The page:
How Social Media has Evolved and Transformed Rwandan Society

By Athan Tashobya

Gone are the days when people thought that Twitter, Facebook, Instagram, Tumblr and other social media platforms were used only to share one’s social life, and less relevant information such as, “I am traveling to so and so”, “I am having a drink with friends” and all sorts of rather personal life twists.

When Edmund Kagire—a local journalist battling liver cancer—took up the microphone to share his testimony on how social media helped him raise about Rwf16 million for cancer treatment in India, everyone saw a true testimony of how social media can change life.

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Panelists at the #KGLTG share their experiences of using Twitter. (Faustin Niyigena)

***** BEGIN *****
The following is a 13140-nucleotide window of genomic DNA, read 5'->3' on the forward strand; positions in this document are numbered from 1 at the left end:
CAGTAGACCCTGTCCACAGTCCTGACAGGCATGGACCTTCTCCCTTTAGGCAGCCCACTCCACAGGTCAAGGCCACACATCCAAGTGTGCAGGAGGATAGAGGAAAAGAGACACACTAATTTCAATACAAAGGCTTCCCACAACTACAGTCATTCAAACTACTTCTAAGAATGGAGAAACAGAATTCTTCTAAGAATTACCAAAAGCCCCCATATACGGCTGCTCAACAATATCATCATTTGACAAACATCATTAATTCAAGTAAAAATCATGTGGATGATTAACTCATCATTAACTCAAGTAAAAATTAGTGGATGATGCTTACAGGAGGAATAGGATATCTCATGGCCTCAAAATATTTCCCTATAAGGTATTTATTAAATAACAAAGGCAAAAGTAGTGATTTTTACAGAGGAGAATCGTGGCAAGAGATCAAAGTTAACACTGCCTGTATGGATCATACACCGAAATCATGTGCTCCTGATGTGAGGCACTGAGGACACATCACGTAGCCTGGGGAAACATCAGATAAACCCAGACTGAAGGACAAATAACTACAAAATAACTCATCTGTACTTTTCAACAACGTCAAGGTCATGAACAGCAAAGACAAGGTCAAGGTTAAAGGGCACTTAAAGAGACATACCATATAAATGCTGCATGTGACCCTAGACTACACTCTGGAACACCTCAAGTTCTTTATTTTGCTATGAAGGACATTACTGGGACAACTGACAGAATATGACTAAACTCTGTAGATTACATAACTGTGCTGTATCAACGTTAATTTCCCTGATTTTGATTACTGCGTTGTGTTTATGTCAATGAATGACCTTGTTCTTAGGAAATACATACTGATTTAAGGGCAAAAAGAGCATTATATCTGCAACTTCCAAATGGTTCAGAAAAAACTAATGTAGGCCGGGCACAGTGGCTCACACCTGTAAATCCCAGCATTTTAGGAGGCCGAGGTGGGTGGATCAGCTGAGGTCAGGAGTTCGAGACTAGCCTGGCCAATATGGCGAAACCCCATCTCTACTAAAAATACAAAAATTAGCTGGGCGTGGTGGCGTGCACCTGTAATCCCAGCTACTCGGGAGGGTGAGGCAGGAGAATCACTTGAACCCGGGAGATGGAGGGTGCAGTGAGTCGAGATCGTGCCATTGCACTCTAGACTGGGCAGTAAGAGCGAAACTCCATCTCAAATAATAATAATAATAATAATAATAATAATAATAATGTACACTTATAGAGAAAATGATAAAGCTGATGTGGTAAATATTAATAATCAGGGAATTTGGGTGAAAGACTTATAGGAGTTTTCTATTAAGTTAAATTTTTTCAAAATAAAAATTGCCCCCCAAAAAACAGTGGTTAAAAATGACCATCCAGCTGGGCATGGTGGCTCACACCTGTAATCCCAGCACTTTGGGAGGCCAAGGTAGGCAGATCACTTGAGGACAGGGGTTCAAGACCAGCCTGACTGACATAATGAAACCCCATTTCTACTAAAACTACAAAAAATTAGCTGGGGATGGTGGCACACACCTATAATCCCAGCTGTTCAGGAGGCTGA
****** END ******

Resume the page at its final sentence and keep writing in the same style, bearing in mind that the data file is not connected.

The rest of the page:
Kagire, while speaking at Kigali Tweet and Greet (#KGLTG) event held in the car-free zone on this week noted that social media was “very instrumental” in raising his medical funds that enabled him to travel to India for treatment.

“When the doctors (in Rwanda) wanted me to go to India to seek medical attention in the shortest time possible, I was a bit confused and didn’t know where to start from. I talked to family members and a few friends. And to be honest I didn’t want to make it public that I was sick because it felt more of a private matter.

“But I talked to a few friends who said that they have seen similar cases in some countries where social media has been used to garner support, both emotional and financial, to fight terminal diseases like cancer and all these diseases that require a lot of money to deal with,” he revealed, adding that he got a call from his in-law who lives the US who advised him to open a fundraiser page on Internet called ‘Go Fund Me’.